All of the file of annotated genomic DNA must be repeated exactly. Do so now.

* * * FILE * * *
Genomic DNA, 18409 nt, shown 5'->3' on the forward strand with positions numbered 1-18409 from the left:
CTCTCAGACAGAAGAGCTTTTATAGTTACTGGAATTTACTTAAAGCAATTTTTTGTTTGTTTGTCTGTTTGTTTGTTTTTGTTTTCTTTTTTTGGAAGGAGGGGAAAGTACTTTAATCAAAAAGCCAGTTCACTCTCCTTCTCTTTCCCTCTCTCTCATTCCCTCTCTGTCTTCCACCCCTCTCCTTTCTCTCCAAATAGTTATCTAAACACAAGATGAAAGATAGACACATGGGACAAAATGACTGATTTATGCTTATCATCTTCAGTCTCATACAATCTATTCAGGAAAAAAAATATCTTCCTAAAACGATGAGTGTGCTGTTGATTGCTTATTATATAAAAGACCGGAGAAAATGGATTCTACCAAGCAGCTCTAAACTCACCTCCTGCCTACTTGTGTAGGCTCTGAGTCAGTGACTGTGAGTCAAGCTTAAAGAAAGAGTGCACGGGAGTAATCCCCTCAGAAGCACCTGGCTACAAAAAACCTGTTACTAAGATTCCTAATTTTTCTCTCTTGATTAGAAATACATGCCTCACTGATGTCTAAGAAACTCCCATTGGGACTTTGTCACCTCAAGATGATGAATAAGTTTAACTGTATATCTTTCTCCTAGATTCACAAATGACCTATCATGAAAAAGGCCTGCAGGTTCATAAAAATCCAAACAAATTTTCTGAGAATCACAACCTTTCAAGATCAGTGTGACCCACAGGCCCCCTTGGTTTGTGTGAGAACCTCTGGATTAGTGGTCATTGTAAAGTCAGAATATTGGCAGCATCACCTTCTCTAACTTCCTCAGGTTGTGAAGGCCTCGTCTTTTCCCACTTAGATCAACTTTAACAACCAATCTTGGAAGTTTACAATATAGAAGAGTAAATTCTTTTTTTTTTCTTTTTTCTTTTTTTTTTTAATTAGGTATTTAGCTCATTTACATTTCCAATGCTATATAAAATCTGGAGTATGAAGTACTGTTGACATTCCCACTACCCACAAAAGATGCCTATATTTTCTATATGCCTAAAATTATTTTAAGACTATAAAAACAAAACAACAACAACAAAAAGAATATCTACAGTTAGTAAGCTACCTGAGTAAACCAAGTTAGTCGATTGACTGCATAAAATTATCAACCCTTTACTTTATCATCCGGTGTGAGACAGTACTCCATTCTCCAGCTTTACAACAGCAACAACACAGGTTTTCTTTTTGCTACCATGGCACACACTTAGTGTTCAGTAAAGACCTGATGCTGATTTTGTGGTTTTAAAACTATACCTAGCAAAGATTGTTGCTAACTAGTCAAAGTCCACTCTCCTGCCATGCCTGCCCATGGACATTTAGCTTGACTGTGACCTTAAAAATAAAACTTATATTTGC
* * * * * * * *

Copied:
Genomic DNA, 18409 nt, shown 5'->3' on the forward strand with positions numbered 1-18409 from the left:
CTCTCAGACAGAAGAGCTTTTATAGTTACTGGAATTTACTTAAAGCAATTTTTTGTTTGTTTGTCTGTTTGTTTGTTTTTGTTTTCTTTTTTTGGAAGGAGGGGAAAGTACTTTAATCAAAAAGCCAGTTCACTCTCCTTCTCTTTCCCTCTCTCTCATTCCCTCTCTGTCTTCCACCCCTCTCCTTTCTCTCCAAATAGTTATCTAAACACAAGATGAAAGATAGACACATGGGACAAAATGACTGATTTATGCTTATCATCTTCAGTCTCATACAATCTATTCAGGAAAAAAAATATCTTCCTAAAACGATGAGTGTGCTGTTGATTGCTTATTATATAAAAGACCGGAGAAAATGGATTCTACCAAGCAGCTCTAAACTCACCTCCTGCCTACTTGTGTAGGCTCTGAGTCAGTGACTGTGAGTCAAGCTTAAAGAAAGAGTGCACGGGAGTAATCCCCTCAGAAGCACCTGGCTACAAAAAACCTGTTACTAAGATTCCTAATTTTTCTCTCTTGATTAGAAATACATGCCTCACTGATGTCTAAGAAACTCCCATTGGGACTTTGTCACCTCAAGATGATGAATAAGTTTAACTGTATATCTTTCTCCTAGATTCACAAATGACCTATCATGAAAAAGGCCTGCAGGTTCATAAAAATCCAAACAAATTTTCTGAGAATCACAACCTTTCAAGATCAGTGTGACCCACAGGCCCCCTTGGTTTGTGTGAGAACCTCTGGATTAGTGGTCATTGTAAAGTCAGAATATTGGCAGCATCACCTTCTCTAACTTCCTCAGGTTGTGAAGGCCTCGTCTTTTCCCACTTAGATCAACTTTAACAACCAATCTTGGAAGTTTACAATATAGAAGAGTAAATTCTTTTTTTTTTCTTTTTTCTTTTTTTTTTTAATTAGGTATTTAGCTCATTTACATTTCCAATGCTATATAAAATCTGGAGTATGAAGTACTGTTGACATTCCCACTACCCACAAAAGATGCCTATATTTTCTATATGCCTAAAATTATTTTAAGACTATAAAAACAAAACAACAACAACAAAAAGAATATCTACAGTTAGTAAGCTACCTGAGTAAACCAAGTTAGTCGATTGACTGCATAAAATTATCAACCCTTTACTTTATCATCCGGTGTGAGACAGTACTCCATTCTCCAGCTTTACAACAGCAACAACACAGGTTTTCTTTTTGCTACCATGGCACACACTTAGTGTTCAGTAAAGACCTGATGCTGATTTTGTGGTTTTAAAACTATACCTAGCAAAGATTGTTGCTAACTAGTCAAAGTCCACTCTCCTGCCATGCCTGCCCATGGACATTTAGCTTGACTGTGACCTTAAAAATAAAACTTATATTTGC